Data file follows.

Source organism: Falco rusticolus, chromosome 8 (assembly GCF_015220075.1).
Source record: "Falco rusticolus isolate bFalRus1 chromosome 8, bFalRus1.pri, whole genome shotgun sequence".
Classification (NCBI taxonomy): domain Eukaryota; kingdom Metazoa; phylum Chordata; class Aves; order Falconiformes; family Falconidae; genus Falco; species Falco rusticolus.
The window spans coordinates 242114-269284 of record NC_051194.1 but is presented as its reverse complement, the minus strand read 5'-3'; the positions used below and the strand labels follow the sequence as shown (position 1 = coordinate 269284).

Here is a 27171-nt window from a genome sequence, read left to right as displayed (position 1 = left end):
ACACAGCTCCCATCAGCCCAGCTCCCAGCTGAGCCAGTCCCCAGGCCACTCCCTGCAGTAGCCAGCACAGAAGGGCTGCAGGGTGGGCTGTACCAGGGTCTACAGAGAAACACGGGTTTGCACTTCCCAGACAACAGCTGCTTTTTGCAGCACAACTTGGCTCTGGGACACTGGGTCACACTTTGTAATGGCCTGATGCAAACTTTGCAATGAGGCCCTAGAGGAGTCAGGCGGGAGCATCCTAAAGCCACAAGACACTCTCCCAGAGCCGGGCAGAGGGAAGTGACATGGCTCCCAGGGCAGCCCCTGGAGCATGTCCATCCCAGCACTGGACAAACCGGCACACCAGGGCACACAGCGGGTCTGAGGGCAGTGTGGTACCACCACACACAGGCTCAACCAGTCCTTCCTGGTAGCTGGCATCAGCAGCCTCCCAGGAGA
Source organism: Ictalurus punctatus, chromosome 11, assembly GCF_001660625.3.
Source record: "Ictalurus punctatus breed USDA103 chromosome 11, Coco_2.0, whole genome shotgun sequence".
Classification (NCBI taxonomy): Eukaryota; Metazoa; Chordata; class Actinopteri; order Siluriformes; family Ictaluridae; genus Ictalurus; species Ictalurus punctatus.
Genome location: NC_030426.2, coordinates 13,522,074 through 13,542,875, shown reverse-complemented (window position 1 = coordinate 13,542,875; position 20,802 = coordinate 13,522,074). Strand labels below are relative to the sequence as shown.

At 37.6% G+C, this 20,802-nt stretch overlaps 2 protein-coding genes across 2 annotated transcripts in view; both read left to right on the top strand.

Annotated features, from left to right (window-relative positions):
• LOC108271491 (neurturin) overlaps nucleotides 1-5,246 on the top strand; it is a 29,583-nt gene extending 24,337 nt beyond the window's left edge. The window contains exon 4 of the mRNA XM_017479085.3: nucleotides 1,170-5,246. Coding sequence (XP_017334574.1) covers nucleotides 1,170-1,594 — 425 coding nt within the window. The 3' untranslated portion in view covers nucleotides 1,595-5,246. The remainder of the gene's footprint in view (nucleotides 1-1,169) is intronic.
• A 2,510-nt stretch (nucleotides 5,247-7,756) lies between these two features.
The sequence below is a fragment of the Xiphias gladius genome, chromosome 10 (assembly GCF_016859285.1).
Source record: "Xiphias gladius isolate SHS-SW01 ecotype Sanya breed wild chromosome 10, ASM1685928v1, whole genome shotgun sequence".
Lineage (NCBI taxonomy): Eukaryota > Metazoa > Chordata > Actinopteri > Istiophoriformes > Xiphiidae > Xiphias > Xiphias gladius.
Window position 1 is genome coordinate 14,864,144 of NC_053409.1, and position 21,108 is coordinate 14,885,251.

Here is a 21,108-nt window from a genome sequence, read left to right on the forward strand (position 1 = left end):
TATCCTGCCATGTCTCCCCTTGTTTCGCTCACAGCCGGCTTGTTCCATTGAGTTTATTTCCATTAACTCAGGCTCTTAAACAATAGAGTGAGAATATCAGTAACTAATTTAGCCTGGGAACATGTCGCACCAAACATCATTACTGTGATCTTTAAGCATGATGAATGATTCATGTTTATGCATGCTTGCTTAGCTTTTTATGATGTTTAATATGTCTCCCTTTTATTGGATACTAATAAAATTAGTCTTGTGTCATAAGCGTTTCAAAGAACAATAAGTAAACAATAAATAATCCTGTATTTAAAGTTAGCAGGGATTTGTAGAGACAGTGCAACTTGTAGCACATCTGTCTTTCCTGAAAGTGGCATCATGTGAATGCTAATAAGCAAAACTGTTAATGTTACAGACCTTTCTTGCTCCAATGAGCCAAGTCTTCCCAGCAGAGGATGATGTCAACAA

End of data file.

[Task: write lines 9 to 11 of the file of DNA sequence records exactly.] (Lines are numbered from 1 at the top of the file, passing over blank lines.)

Classification (NCBI taxonomy): Eukaryota; Metazoa; Chordata; class Actinopteri; order Siluriformes; family Ictaluridae; genus Ictalurus; species Ictalurus punctatus.
Genome location: NC_030426.2, coordinates 13,522,074 through 13,542,875, shown reverse-complemented (window position 1 = coordinate 13,542,875; position 20,802 = coordinate 13,522,074). Strand labels below are relative to the sequence as shown.

At 37.6% G+C, this 20,802-nt stretch overlaps 2 protein-coding genes across 2 annotated transcripts in view; both read left to right on the top strand.